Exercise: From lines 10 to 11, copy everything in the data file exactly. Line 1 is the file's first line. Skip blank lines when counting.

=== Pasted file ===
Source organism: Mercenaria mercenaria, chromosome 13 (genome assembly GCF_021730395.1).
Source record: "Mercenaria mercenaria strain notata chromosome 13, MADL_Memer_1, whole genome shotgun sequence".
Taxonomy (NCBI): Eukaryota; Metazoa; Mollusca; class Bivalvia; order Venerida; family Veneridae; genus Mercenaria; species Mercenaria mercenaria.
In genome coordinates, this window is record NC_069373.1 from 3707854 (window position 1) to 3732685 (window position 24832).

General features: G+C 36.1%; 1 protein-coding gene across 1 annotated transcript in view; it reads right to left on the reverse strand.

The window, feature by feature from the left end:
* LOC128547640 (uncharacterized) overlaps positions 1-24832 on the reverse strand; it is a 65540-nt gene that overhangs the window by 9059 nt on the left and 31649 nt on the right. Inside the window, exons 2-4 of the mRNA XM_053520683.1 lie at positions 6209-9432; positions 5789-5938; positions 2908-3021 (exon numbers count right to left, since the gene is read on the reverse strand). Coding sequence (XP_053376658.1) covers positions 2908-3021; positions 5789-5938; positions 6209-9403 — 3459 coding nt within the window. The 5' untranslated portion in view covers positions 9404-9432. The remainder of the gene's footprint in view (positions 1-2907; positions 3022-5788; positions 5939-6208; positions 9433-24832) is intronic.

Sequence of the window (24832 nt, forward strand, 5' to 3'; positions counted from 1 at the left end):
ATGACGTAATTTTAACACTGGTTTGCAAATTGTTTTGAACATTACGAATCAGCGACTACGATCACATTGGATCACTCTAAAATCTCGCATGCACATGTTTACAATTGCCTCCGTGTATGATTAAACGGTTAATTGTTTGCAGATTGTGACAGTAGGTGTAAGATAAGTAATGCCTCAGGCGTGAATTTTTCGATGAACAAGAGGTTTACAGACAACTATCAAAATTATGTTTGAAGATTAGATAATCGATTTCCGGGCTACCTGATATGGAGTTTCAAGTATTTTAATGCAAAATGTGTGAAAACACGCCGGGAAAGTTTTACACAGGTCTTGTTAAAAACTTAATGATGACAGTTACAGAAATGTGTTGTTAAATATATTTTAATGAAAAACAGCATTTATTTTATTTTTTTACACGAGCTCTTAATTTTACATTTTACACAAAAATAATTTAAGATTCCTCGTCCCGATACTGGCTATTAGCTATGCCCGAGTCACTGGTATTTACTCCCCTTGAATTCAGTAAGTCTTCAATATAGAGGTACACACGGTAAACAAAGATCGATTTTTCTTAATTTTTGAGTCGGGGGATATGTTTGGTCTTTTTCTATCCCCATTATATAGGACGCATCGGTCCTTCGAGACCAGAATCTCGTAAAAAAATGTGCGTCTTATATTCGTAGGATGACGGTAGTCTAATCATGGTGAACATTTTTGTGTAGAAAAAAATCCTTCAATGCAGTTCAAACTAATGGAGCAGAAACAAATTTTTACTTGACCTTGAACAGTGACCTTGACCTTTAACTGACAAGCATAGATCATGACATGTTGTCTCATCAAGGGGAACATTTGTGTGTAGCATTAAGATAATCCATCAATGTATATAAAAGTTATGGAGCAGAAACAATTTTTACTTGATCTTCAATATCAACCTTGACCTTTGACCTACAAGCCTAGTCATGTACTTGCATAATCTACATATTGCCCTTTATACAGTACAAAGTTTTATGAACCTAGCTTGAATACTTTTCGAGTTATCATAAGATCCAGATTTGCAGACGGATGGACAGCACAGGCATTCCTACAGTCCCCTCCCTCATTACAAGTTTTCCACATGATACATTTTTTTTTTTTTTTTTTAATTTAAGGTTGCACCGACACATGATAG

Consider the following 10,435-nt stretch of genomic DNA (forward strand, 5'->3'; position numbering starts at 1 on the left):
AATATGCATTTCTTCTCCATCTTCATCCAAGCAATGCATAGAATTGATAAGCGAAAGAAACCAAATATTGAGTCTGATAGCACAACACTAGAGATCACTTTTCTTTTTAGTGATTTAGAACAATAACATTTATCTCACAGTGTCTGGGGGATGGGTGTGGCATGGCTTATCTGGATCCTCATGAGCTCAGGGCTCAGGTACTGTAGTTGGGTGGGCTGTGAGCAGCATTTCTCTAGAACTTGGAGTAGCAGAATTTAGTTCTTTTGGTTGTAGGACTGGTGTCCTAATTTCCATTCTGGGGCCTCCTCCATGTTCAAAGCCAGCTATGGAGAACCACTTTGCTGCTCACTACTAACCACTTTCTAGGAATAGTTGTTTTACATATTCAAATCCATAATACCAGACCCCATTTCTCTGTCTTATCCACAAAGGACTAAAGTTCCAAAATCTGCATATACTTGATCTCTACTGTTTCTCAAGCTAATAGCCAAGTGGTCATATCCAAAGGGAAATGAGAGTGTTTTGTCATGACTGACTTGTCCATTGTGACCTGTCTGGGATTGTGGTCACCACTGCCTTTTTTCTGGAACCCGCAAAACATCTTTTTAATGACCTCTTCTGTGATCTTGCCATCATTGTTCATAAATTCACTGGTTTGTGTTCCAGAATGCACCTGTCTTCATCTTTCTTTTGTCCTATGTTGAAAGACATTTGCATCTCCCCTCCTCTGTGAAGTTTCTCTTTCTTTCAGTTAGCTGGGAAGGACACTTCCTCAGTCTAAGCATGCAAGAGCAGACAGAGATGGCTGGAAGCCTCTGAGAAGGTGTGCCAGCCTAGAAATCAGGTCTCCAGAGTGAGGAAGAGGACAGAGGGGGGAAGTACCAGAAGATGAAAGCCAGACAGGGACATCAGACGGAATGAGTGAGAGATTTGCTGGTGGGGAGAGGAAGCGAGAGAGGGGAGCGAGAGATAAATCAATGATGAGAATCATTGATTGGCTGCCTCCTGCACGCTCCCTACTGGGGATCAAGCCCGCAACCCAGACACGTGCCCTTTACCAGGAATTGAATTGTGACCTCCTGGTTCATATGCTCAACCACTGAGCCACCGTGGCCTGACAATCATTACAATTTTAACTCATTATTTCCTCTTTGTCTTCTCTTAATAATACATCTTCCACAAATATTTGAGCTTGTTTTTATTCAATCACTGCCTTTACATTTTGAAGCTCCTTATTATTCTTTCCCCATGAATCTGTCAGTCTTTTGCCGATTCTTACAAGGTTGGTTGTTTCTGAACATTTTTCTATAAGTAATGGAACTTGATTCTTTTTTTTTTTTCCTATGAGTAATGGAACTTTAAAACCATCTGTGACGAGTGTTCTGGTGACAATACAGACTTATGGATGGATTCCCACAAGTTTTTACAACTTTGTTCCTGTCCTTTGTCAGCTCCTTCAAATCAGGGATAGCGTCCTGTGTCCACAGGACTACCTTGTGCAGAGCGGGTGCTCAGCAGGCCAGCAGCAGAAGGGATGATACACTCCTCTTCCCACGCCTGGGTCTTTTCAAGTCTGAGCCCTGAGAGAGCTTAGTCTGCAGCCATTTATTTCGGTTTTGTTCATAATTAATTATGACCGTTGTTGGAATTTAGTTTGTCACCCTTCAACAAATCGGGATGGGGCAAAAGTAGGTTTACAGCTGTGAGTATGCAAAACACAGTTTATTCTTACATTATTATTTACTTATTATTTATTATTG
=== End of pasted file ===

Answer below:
Consider the following 10,435-nt stretch of genomic DNA (forward strand, 5'->3'; position numbering starts at 1 on the left):
AATATGCATTTCTTCTCCATCTTCATCCAAGCAATGCATAGAATTGATAAGCGAAAGAAACCAAATATTGAGTCTGATAGCACAACACTAGAGATCACTTTTCTTTTTAGTGATTTAGAACAATAACATTTATCTCACAGTGTCTGGGGGATGGGTGTGGCATGGCTTATCTGGATCCTCATGAGCTCAGGGCTCAGGTACTGTAGTTGGGTGGGCTGTGAGCAGCATTTCTCTAGAACTTGGAGTAGCAGAATTTAGTTCTTTTGGTTGTAGGACTGGTGTCCTAATTTCCATTCTGGGGCCTCCTCCATGTTCAAAGCCAGCTATGGAGAACCACTTTGCTGCTCACTACTAACCACTTTCTAGGAATAGTTGTTTTACATATTCAAATCCATAATACCAGACCCCATTTCTCTGTCTTATCCACAAAGGACTAAAGTTCCAAAATCTGCATATACTTGATCTCTACTGTTTCTCAAGCTAATAGCCAAGTGGTCATATCCAAAGGGAAATGAGAGTGTTTTGTCATGACTGACTTGTCCATTGTGACCTGTCTGGGATTGTGGTCACCACTGCCTTTTTTCTGGAACCCGCAAAACATCTTTTTAATGACCTCTTCTGTGATCTTGCCATCATTGTTCATAAATTCACTGGTTTGTGTTCCAGAATGCACCTGTCTTCATCTTTCTTTTGTCCTATGTTGAAAGACATTTGCATCTCCCCTCCTCTGTGAAGTTTCTCTTTCTTTCAGTTAGCTGGGAAGGACACTTCCTCAGTCTAAGCATGCAAGAGCAGACAGAGATGGCTGGAAGCCTCTGAGAAGGTGTGCCAGCCTAGAAATCAGGTCTCCAGAGTGAGGAAGAGGACAGAGGGGGGAAGTACCAGAAGATGAAAGCCAGACAGGGACATCAGACGGAATGAGTGAGAGATTTGCTGGTGGGGAGAGGAAGCGAGAGAGGGGAGCGAGAGATAAATCAATGATGAGAATCATTGATTGGCTGCCTCCTGCACGCTCCCTACTGGGGATCAAGCCCGCAACCCAGACACGTGCCCTTTACCAGGAATTGAATTGTGACCTCCTGGTTCATATGCTCAACCACTGAGCCACCGTGGCCTGACAATCATTACAATTTTAACTCATTATTTCCTCTTTGTCTTCTCTTAATAATACATCTTCCACAAATATTTGAGCTTGTTTTTATTCAATCACTGCCTTTACATTTTGAAGCTCCTTATTATTCTTTCCCCATGAATCTGTCAGTCTTTTGCCGATTCTTACAAGGTTGGTTGTTTCTGAACATTTTTCTATAAGTAATGGAACTTGATTCTTTTTTTTTTTTCCTATGAGTAATGGAACTTTAAAACCATCTGTGACGAGTGTTCTGGTGACAATACAGACTTATGGATGGATTCCCACAAGTTTTTACAACTTTGTTCCTGTCCTTTGTCAGCTCCTTCAAATCAGGGATAGCGTCCTGTGTCCACAGGACTACCTTGTGCAGAGCGGGTGCTCAGCAGGCCAGCAGCAGAAGGGATGATACACTCCTCTTCCCACGCCTGGGTCTTTTCAAGTCTGAGCCCTGAGAGAGCTTAGTCTGCAGCCATTTATTTCGGTTTTGTTCATAATTAATTATGACCGTTGTTGGAATTTAGTTTGTCACCCTTCAACAAATCGGGATGGGGCAAAAGTAGGTTTACAGCTGTGAGTATGCAAAACACAGTTTATTCTTACATTATTATTTACTTATTATTTATTATTG